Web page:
The Muslim Civil War

Is the Sunni-Shia divide in the Middle East now deeper than the antagonism between Israel and the Arabs? You might think so given the response of some Arab governments to Hezbollah’s decision to attack Israel. Even as Israeli bombs fell on Beirut and Tyre, Saudi Arabia, perhaps the most conservative Arab Muslim state of all, openly condemned the actions of the Shia Hezbollah in instigating conflict with Israel. Never before in the history of the Arab-Israeli conflict has a state that considers itself a leader of the Arab Muslim peoples backed Israel so openly.

Moreover, Saudi Arabia’s breach with Hezbollah is not a one-time occurrence. Egypt and Jordan have also roundly condemned Hezbollah and its leader, Sheik Hassan Nasrallah, for their adventurism.  

What is behind this stunning development? Are we seeing a fundamental shift in relations between Arab nationalism and Islamic sectarianism? Is Saudi Arabia’s Sunni government more concerned and frightened by Shia Islam than it is committed to Arab unity and the Palestinian cause?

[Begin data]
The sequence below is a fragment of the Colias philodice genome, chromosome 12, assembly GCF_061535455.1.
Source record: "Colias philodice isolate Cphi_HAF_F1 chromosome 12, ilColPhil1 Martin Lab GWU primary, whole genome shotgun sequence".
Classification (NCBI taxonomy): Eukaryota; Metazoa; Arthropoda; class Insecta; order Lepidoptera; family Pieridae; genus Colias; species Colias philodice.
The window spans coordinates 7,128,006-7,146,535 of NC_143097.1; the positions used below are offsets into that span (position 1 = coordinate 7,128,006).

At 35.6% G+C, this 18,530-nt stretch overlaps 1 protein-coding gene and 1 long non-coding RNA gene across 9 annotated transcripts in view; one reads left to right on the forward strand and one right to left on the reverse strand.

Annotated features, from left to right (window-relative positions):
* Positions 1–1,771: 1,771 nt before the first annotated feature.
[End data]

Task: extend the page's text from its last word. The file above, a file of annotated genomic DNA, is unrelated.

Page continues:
Arab denunciations of Hezbollah suggest that the Muslim sectarian divide, already evident in the daily violence in Iraq, is deepening and intensifying across the Middle East. President George W. Bush’s desire to shatter the Arab world’s frozen societies was meant to pit the forces of modernization against the traditional elements in Arab and Islamic societies. Instead, he appears to have unleashed the region’s most atavistic forces. Opening this Pandora’s Box may have ushered in a new and even uglier era of generalized violence, perhaps what can only be called a “Muslim Civil War.”